William Brown. Ur: The End of Civilization in 90 Tableaux. Screening. (17 December 2015)
Ur: The End of Civilization in 90 Tableaux tells the story of six characters in search of a zombie apocalypse. Set in the south of France, it charts the decadent and listless lives of its protagonists as they sit around, unaware that the world is ending about them… until one of them is bitten. The digital era has often been linked to the end of cinema. However, rather than being the end of cinema, digital technology more likely signals the end of humanism in cinema, and a return to something primitive. Shot as though each scene were a Lumière brothers actuality, Ur: The End of Civilization is a contemplation of the primitive in the contemporary age: primitive form (Lumière tableaux) meet primitive people (the bored, decadent rich) meet the return of the primitive human in the form of the zombie. Maybe humanity deserves to end. Maybe we’re all better off as zombies. After all, is this not what the logic of contemporary capitalism demands – that we drift through the world comatose, never thinking about much apart from our own navels?
William Brown (Interviewed by David H. Fleming) also ran 2 student workshops on low budget guerrilla filmmaking.
Noble Savages: The story of Marguerite Kahrl's artistic practice and research (8 October 2014)
The Noble Savages series is an ongoing body of work linked to the bioregion in Italy where Marguerite Kahrl lives. Kahrl's artistic work is influenced by her experience as a Permaculture designer. Permaculture is a holistic approach to sustainability that is primarily based on the design principles of Earth Care, People Care, and Fair Share. This philosophy is reflected in her art projects, which have a social and ecological orientation. Marguerite also has an exhibition in the UNNC Library Atrium 6th - 9th October 2014.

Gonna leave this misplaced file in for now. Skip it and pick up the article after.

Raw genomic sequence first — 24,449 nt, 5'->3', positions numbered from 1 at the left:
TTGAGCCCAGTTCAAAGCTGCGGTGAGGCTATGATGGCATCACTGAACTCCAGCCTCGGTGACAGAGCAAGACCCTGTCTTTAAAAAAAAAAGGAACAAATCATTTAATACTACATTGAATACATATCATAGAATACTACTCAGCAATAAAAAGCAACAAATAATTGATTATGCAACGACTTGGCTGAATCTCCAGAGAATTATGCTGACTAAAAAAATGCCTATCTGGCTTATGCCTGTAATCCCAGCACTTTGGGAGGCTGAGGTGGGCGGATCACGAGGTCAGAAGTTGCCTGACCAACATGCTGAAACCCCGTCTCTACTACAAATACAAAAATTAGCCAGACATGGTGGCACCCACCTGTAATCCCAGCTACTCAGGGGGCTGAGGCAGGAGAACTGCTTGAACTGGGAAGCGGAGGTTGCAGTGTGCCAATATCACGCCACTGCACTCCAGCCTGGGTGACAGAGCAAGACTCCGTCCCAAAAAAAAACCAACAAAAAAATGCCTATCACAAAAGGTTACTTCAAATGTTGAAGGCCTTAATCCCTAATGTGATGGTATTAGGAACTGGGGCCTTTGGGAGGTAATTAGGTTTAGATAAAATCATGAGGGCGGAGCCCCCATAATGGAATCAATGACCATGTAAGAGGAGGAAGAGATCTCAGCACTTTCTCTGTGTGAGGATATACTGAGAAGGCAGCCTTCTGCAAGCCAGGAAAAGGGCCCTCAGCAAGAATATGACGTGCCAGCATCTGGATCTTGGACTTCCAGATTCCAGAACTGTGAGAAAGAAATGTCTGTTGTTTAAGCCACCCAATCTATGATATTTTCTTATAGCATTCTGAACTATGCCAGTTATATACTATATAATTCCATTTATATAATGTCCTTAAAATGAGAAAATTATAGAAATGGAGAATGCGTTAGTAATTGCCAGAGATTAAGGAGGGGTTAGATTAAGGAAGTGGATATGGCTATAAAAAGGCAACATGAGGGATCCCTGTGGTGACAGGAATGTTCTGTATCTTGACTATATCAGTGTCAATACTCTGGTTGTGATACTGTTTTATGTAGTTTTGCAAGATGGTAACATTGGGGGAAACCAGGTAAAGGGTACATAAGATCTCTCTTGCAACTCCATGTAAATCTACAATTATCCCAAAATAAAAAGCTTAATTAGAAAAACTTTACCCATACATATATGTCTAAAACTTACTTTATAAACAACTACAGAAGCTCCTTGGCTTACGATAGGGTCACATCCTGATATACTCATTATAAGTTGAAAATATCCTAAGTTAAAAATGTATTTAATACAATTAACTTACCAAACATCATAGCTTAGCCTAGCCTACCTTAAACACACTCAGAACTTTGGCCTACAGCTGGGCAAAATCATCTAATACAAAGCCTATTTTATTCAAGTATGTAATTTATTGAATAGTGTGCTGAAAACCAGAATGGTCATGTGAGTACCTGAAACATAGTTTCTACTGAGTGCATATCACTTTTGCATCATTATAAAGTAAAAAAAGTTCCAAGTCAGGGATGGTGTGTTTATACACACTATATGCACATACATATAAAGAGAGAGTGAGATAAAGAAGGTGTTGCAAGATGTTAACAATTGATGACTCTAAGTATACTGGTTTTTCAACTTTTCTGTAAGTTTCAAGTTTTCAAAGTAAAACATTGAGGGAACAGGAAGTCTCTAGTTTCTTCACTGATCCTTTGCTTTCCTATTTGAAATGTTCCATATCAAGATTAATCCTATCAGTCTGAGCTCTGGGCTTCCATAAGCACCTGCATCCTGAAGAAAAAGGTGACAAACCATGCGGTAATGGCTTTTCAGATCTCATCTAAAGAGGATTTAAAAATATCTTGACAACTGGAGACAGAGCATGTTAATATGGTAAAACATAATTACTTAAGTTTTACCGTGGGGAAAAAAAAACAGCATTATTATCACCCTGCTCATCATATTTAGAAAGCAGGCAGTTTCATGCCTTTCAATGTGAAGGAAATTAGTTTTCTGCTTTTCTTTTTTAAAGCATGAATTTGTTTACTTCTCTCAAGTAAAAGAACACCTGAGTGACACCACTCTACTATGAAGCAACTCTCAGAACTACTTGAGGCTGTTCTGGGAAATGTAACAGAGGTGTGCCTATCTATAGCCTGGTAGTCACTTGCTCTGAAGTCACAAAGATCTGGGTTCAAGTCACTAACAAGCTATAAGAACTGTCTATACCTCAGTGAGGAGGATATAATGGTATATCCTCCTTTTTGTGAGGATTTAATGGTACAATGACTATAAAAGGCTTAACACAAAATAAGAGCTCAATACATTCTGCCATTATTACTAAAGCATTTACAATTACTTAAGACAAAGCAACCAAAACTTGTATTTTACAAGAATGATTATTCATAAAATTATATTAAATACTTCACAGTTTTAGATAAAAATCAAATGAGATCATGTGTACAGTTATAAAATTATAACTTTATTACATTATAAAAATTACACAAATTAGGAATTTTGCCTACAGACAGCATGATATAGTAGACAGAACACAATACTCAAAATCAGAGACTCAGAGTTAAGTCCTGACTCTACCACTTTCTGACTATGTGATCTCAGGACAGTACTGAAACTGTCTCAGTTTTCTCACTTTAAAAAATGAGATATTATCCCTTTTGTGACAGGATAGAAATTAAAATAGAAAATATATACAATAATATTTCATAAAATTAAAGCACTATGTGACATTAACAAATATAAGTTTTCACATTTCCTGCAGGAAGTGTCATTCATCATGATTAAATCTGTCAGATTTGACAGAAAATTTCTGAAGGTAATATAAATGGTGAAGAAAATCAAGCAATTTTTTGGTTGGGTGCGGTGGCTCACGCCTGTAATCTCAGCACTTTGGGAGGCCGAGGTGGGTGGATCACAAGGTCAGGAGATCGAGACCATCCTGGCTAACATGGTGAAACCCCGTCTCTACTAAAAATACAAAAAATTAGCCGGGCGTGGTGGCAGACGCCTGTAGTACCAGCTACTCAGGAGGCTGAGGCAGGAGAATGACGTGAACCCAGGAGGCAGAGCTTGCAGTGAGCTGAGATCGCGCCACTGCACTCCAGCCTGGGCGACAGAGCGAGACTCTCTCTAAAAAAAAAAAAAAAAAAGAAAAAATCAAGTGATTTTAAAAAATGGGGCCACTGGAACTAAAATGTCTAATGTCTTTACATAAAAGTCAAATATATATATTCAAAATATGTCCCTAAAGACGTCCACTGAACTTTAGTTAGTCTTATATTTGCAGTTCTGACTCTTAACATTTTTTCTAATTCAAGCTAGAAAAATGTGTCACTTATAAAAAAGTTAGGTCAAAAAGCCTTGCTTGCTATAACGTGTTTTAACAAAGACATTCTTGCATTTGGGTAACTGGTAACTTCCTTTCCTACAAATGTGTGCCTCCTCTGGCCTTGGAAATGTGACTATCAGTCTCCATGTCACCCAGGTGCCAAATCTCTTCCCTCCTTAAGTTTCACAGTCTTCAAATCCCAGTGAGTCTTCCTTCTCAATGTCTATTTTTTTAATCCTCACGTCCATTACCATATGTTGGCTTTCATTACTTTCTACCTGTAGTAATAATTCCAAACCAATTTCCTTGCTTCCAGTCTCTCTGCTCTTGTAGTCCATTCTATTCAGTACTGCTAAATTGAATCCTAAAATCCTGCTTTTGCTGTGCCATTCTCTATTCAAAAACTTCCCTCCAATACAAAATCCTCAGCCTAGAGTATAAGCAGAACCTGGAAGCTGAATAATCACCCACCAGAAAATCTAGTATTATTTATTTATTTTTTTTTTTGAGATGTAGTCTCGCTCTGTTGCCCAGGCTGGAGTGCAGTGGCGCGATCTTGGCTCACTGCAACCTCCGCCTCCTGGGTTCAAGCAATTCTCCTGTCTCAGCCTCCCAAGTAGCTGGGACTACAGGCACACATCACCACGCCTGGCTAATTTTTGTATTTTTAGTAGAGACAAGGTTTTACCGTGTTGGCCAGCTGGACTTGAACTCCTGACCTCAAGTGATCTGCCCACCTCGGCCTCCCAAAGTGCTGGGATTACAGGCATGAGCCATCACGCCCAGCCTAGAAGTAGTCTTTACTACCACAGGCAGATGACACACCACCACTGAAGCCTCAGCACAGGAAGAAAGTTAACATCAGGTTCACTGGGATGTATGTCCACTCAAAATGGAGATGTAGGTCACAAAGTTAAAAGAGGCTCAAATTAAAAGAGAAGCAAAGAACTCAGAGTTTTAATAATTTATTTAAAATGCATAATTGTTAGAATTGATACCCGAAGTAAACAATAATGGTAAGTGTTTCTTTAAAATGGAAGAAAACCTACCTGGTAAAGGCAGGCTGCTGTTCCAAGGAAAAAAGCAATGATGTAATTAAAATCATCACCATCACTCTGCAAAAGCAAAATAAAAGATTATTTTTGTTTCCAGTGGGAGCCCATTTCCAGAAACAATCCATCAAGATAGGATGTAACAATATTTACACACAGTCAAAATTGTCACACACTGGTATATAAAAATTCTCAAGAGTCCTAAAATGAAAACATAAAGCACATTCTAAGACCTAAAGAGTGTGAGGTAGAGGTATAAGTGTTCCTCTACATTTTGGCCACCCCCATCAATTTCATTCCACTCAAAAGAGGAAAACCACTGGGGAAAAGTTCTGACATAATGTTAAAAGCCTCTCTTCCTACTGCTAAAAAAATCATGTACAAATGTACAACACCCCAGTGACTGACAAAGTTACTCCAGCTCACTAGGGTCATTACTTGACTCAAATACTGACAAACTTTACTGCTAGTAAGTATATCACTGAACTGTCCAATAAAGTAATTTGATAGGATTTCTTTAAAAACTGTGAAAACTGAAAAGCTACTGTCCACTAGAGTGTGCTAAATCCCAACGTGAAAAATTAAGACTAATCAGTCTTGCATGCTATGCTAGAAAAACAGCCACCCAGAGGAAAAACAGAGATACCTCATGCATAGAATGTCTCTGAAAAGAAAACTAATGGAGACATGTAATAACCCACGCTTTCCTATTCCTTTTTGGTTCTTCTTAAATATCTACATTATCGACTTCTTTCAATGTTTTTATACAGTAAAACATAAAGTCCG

The Games Studies Strand recently hosted the first international ‘(Chinese) Games Studies Conference’ at University of Nottingham Ningbo China (18–20 April 2014)
Game studies – or the academic study of digital games – is a relatively new field, drawing scholars from a range of disciplines who are interested in the formal, cultural, and social aspects of digital games. It has developed most rapidly in Europe and North America, but game studies also has significant presence elsewhere, with an emerging tradition in areas of the Chinese-speaking world. This conference aimed to bridge these traditions and foster the development of game studies in the region.'Chinese' has a multitude of (contested) meanings. We employ the term broadly here and hope to be as inclusive as possible, but the conference was also used to tackle some of the challenges of this designation. Specifically, what is 'Chinese' game studies? Are there distinctly 'Chinese' gaming cultures? If so, are they/should they be the subject of specific scholarly attention? How does game studies in the Chinese-speaking world relate to the wider game studies community?
‘Deleuze and Chinese Cinemas’ (26 May 2014)